More like too delicious.



NYC To Start Labeling Too-Salty Food: 5 Other Labels That Should Exist

Tomorrow, thanks to a ruling from New York City’s Board of Health, menu items at chain restaurants will now have little warning signs next to them if they have over 2,300 milligrams (about a teaspoon) of sodium. No one is outraged or anything, as it’s generally better to know more about what you’re putting into your body than less. And it’s not as if we will suddenly be salt-shamed at every turn, as only about 10 percent of the food in NYC chains will have to bear this scary emblem. If anything, people are just a little confused—the claims of adverse effects of salt on your health haven’t been completely substantiated, and salt is, all things considered, really not the worst thing we could be putting in our bodies.

But maybe the NYC Board of Health just likes to label things! It’s kind of fun, actually. We tried it ourselves, and we have some suggestions.

In this undated image released by the New York City Health Department, shows a graphic that will soon be warning NYC consumers of high salt content. The city Board of Health voted unanimously on Wednesday, Sept. 9, 2015, to require chain eateries to put salt-shaker emblems on menus to denote dishes with more than the recommended daily limit of 2,300 milligrams of sodium. (Antonio D'Angelo/New York City Health Department via AP)
The too-salty sign.

1.   Not salty enough

What’s just as bad as something being too salty? Something being as bland and dry as a cornfield on a Tuesday. Biting into something and realizing that the first ingredients are cardboard and sawdust is one of the rudest of all awakenings. Especially when you’re on the go, and don’t happen to carry travel-sized hot sauce bottles or salt and pepper shakers.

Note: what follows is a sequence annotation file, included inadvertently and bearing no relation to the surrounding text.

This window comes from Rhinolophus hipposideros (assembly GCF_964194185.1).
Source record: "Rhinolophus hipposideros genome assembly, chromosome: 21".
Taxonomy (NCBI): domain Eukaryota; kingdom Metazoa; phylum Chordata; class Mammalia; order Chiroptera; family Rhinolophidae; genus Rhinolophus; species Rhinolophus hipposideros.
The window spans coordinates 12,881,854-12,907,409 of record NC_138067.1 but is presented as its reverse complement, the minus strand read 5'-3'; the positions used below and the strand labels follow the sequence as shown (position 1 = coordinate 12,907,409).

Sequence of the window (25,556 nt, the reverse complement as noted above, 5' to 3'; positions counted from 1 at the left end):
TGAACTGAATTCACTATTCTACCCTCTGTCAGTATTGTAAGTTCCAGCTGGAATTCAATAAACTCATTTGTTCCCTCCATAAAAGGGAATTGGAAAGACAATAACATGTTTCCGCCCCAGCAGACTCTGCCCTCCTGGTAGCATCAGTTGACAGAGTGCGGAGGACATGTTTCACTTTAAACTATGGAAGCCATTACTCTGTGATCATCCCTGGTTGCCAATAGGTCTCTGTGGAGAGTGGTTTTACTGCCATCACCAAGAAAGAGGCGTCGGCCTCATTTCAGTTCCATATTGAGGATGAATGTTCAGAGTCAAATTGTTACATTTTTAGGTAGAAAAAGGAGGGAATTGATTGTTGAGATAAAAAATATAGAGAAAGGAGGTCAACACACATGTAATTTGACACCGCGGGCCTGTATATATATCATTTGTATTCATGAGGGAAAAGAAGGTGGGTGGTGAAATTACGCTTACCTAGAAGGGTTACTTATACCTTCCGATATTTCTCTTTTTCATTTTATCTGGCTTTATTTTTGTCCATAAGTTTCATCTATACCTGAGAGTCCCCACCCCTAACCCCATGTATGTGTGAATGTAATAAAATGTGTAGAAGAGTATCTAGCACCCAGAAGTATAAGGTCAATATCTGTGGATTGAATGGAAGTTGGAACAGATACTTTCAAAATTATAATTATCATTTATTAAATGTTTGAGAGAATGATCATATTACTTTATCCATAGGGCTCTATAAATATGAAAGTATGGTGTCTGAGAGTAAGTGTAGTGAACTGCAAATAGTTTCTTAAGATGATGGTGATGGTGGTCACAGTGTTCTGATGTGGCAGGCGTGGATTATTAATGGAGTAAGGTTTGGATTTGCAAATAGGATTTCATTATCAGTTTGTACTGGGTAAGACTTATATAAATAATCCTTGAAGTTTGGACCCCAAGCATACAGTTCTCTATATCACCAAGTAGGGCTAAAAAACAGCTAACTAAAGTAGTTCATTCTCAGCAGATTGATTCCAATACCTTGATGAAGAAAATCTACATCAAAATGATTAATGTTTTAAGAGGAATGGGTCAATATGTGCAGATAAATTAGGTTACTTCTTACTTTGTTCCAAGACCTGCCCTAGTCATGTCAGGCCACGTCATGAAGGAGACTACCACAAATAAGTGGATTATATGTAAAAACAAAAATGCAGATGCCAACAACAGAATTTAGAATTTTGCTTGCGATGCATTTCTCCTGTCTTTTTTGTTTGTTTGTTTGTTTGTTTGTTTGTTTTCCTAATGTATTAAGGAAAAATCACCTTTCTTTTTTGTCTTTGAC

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2.  Too expensive

This label will be most commonly seen at juice bars and aggressively organic eateries. While there is nothing wrong with paying a little extra for high-quality and sustainably-sourced foods, we often don’t know where to draw the line. This label will hopefully give consumers the wake-up call they need when they’re about to spend $15 on a piece of toast.

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3.  Bad for dogs

Never again will you have to consult the Internet to find out whether or not you can feed your dog grapes or bacon cheeseburgers. For some reason, people really like knowing what human foods dogs can or cannot eat. We don’t know why you can’t just feed plain dog food to your spoiled pet, but hey, it’s a free country. This label is also perfect for people who want to get their dogs sick, so they have an excuse to stay home from work (we do not condone this).

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4. Too douchey

To be honest, this will almost exclusively be applied to the items on this restaurant’s 45-page artisanal water menu. But this label will serve a dual purpose—not only can it save you the dirty looks and eye-rolls you’d receive from your peers, but it can also inform you if the food you’ve purchased is douchey enough to post on Instagram.

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5.  Made with sadness

We’ve all had bad days, but miserable moods inevitably translate to miserable foods. Yes, just as something “made with love” is magically delightful and delicious, something made with sadness can just as inexplicably taste bitter and wrong. It can ruin your whole day, a sad meal. And as a consumer, you have the right to know what you’re getting yourself into.

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Images via the New York City Department of Health and Thrillist

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